Photo: The Canadian Press
In recent years, a number of companies have tried to act as a cryptocurrency equivalent of a bank, promising lucrative returns to customers who have deposited their bitcoins or other digital assets.
In less than 12 months, almost all of the largest of these companies have failed spectacularly. Last week, Genesis filed Chapter 11, joining Voyager Digital, Celsius and BlockFi on the list of companies that have either filed for bankruptcy protection or gone out of business.
This subset of the industry grew as cryptocurrency enthusiasts sought to build their own parallel world in finance, not tied to traditional bank and government-issued currencies. But without safeguards and without government backing, these companies failed in domino fashion. What started with one crypto company collapsing in May spilled over to one crypto lending firm and then to the next.
Additionally, government regulators began restricting crypto lending companies’ ability to advertise their services, saying their products should have been regulated by securities regulators.
The collapse is reminiscent of the 2008 financial crisis, albeit on a much smaller scale. There is no concern that the collapse of these crypto firms will have an impact on the overall economy.
Crypto lending companies like Voyager, Genesis, and BlockFi tried to do what banks do in traditional finance: take crypto deposits, give depositors a dividend on their stored crypto, and then lend to make a profit. That’s what the banking industry has been doing for hundreds of years, but with government-sanctioned currencies.
The biggest disadvantage of crypto lending is the lack of safeguards. There is no deposit insurance, no government emergency solution, or even a privately run entity to protect depositors should their crypto bank fail. This was fine when crypto prices went higher because collateral banks accepted loans in exchange for the increases in value.
Demand for crypto deposits was so high that companies were willing to pay a 10% or more return on depositors’ crypto holdings.
But then crypto prices started falling and continued to fall. Bitcoin, for example, crashed from above $65,000 in November 2021 to below $17,000 last November. As a result, much of the underlying collateral held by these companies became worth less than the loans they issued, effectively rendering several “crypto banks” insolvent.
The first two crypto lending companies to collapse were Celsius and Voyager Digital. The companies have been exposed to both falling crypto prices and risky loans to crypto hedge funds like Three Arrows Capital, which went into liquidation and went out of business in June.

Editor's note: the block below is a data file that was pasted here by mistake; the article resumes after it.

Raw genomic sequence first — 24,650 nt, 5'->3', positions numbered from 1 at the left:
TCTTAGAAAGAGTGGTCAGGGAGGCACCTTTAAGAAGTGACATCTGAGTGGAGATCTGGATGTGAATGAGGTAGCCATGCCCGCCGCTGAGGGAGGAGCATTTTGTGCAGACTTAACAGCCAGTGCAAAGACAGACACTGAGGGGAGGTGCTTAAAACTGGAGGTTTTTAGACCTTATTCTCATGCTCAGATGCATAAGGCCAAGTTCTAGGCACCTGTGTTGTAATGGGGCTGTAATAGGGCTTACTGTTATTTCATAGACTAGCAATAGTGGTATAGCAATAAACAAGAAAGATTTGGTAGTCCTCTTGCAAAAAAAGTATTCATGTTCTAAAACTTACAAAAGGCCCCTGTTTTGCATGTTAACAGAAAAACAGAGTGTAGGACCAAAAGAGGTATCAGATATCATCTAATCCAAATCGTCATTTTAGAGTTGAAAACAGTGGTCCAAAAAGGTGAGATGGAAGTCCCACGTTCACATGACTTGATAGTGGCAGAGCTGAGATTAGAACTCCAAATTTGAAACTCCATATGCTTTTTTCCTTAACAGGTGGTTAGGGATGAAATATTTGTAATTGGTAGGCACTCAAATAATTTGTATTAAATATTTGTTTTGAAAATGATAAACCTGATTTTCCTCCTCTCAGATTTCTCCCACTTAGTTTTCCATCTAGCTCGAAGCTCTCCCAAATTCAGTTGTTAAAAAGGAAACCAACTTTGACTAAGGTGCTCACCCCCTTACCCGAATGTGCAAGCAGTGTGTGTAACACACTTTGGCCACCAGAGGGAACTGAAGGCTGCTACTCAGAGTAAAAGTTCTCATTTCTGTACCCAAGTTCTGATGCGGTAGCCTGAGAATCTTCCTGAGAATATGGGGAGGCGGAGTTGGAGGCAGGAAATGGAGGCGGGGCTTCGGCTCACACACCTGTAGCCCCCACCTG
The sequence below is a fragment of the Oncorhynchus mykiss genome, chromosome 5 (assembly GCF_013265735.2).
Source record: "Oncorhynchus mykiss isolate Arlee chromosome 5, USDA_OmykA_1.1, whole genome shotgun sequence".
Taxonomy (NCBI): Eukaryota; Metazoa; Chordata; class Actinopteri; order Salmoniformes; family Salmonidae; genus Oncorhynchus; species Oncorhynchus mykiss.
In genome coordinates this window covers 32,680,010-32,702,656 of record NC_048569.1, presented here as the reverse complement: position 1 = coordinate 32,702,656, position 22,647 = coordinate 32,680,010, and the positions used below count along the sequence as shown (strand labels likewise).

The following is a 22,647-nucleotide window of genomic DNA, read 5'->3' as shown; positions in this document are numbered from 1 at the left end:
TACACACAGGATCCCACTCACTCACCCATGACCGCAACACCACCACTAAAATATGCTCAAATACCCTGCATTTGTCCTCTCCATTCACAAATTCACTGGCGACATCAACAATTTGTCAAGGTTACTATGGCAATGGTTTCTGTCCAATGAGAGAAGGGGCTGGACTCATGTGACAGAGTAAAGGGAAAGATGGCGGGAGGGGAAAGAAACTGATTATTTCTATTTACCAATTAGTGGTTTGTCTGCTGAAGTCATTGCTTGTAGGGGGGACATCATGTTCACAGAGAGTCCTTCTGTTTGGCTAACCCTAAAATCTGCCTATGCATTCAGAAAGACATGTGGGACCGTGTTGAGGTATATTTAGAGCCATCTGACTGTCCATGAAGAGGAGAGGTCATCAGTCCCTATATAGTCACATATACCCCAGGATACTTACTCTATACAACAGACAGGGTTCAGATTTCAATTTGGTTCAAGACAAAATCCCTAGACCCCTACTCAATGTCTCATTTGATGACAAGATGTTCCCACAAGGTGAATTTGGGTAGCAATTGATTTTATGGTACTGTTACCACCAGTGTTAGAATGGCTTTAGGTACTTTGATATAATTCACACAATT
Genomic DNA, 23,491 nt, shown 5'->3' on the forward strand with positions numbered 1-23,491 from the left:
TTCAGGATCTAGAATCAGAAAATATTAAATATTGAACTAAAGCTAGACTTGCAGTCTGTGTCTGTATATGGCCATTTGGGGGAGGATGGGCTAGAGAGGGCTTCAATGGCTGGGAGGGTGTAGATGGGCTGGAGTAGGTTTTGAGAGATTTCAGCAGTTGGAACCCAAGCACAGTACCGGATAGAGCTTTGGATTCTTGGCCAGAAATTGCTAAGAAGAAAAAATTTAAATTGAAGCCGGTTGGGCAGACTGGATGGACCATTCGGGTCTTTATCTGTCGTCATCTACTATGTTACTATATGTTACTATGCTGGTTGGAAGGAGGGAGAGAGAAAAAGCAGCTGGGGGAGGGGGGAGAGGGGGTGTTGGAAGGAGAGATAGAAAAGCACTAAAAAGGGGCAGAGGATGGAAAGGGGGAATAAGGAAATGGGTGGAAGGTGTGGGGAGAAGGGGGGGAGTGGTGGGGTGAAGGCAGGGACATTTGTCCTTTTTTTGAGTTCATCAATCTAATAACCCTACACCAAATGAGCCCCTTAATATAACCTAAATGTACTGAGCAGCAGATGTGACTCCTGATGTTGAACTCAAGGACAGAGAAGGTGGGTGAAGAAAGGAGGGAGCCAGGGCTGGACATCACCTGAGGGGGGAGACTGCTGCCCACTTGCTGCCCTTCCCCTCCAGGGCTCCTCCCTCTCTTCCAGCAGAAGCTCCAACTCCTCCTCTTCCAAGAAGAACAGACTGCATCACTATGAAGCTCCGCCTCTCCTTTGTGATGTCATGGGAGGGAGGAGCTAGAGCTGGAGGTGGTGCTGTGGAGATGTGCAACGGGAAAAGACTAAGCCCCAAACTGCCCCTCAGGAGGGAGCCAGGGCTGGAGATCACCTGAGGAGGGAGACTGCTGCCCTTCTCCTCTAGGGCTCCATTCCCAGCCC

BlockFi, another crypto lender, turned to then-crypto giant FTX and its founder Sam Bankman-Fried for bailout. Bankman-Fried gave BlockFi a financial lifeline, one of several moves that earned Bankman-Fried praise as a savior or financial backbone for the crypto industry.
But FTX’s own bankruptcy in November, caused by risky lending to affiliate hedge fund Alameda Research, withered BlockFi’s financial lifeline. BlockFi’s own bankruptcy became inevitable. In a show of how intertwined these crypto lenders became, Genesis issued billions in loans to Alameda.
Many of these high-tech firms, saddled with bad debt, were experiencing a very old phenomenon: savers wanted their money back, and a bank run began.
The tens of thousands of customers of these crypto lending firms are now waiting to see if their assets can be recovered or found in bankruptcy court, which could take months or even years. Genesis has now gone bankrupt with more than $900 million in customer funds.
It’s not clear if crypto lending will see a return any time soon. Following the failure of FTX, crypto exchange giant Binance announced it would launch its own fund to provide bailout funding for a troubled crypto firm, an idea rooted in government-sponsored central bank or deposit insurance.
Additionally, the crypto industry seems to be coming up with the idea of some sort of regulation that would offer depositors or investors a modicum of protection that doesn’t currently exist. Several bills have been pending in Congress over the past year, but with control shifting to Republicans in the House of Representatives, it’s not clear if the broader GOP has an interest in regulating the crypto industry.